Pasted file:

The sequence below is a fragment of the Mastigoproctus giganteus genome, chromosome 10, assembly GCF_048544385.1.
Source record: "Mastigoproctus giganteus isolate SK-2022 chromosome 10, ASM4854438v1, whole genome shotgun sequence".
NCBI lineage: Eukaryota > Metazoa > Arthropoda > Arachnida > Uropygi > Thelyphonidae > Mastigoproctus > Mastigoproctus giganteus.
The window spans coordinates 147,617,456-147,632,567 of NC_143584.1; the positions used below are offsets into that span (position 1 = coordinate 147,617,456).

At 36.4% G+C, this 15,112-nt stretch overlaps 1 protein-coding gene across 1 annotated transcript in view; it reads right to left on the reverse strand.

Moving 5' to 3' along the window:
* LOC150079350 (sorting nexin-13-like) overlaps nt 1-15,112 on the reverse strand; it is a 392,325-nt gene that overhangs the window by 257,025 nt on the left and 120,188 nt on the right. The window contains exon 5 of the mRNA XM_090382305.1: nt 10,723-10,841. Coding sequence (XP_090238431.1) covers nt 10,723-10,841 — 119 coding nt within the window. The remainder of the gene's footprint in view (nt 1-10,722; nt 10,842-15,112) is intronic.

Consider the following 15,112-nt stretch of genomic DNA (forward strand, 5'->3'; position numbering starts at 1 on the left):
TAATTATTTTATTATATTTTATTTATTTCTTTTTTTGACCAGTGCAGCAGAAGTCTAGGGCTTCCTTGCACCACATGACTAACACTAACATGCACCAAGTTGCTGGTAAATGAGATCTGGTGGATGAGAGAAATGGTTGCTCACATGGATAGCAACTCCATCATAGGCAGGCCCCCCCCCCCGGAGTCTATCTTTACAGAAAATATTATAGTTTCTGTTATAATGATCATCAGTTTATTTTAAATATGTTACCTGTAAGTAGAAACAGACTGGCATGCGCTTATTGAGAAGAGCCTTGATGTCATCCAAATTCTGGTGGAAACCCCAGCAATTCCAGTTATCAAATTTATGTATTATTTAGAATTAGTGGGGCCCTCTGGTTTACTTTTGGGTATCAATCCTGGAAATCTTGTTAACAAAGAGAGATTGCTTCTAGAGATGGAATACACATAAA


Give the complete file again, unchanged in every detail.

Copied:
The sequence below is a fragment of the Mastigoproctus giganteus genome, chromosome 10, assembly GCF_048544385.1.
Source record: "Mastigoproctus giganteus isolate SK-2022 chromosome 10, ASM4854438v1, whole genome shotgun sequence".
NCBI lineage: Eukaryota > Metazoa > Arthropoda > Arachnida > Uropygi > Thelyphonidae > Mastigoproctus > Mastigoproctus giganteus.
The window spans coordinates 147,617,456-147,632,567 of NC_143584.1; the positions used below are offsets into that span (position 1 = coordinate 147,617,456).

At 36.4% G+C, this 15,112-nt stretch overlaps 1 protein-coding gene across 1 annotated transcript in view; it reads right to left on the reverse strand.

Moving 5' to 3' along the window:
* LOC150079350 (sorting nexin-13-like) overlaps nt 1-15,112 on the reverse strand; it is a 392,325-nt gene that overhangs the window by 257,025 nt on the left and 120,188 nt on the right. The window contains exon 5 of the mRNA XM_090382305.1: nt 10,723-10,841. Coding sequence (XP_090238431.1) covers nt 10,723-10,841 — 119 coding nt within the window. The remainder of the gene's footprint in view (nt 1-10,722; nt 10,842-15,112) is intronic.

Consider the following 15,112-nt stretch of genomic DNA (forward strand, 5'->3'; position numbering starts at 1 on the left):
TAATTATTTTATTATATTTTATTTATTTCTTTTTTTGACCAGTGCAGCAGAAGTCTAGGGCTTCCTTGCACCACATGACTAACACTAACATGCACCAAGTTGCTGGTAAATGAGATCTGGTGGATGAGAGAAATGGTTGCTCACATGGATAGCAACTCCATCATAGGCAGGCCCCCCCCCCCGGAGTCTATCTTTACAGAAAATATTATAGTTTCTGTTATAATGATCATCAGTTTATTTTAAATATGTTACCTGTAAGTAGAAACAGACTGGCATGCGCTTATTGAGAAGAGCCTTGATGTCATCCAAATTCTGGTGGAAACCCCAGCAATTCCAGTTATCAAATTTATGTATTATTTAGAATTAGTGGGGCCCTCTGGTTTACTTTTGGGTATCAATCCTGGAAATCTTGTTAACAAAGAGAGATTGCTTCTAGAGATGGAATACACATAAA